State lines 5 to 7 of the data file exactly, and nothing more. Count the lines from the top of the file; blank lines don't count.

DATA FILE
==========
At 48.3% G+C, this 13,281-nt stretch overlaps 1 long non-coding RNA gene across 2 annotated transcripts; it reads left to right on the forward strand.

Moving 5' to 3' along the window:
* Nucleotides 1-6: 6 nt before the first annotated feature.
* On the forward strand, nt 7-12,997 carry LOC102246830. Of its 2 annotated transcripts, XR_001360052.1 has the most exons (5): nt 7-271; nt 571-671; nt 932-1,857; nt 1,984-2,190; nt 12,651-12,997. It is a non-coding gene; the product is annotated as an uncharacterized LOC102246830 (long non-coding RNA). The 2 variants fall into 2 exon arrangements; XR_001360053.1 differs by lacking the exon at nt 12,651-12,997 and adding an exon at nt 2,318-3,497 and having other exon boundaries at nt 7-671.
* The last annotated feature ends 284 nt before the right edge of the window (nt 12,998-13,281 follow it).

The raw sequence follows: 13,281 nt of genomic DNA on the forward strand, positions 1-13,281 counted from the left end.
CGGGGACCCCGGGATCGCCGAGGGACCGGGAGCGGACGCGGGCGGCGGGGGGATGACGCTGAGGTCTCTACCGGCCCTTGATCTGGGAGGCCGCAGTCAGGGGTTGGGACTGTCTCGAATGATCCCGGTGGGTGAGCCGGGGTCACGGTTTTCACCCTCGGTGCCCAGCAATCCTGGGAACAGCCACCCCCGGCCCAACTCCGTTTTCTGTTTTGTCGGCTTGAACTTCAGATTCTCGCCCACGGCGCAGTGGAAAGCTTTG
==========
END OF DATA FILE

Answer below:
* The last annotated feature ends 284 nt before the right edge of the window (nt 12,998-13,281 follow it).

The raw sequence follows: 13,281 nt of genomic DNA on the forward strand, positions 1-13,281 counted from the left end.
CGGGGACCCCGGGATCGCCGAGGGACCGGGAGCGGACGCGGGCGGCGGGGGGATGACGCTGAGGTCTCTACCGGCCCTTGATCTGGGAGGCCGCAGTCAGGGGTTGGGACTGTCTCGAATGATCCCGGTGGGTGAGCCGGGGTCACGGTTTTCACCCTCGGTGCCCAGCAATCCTGGGAACAGCCACCCCCGGCCCAACTCCGTTTTCTGTTTTGTCGGCTTGAACTTCAGATTCTCGCCCACGGCGCAGTGGAAAGCTTTG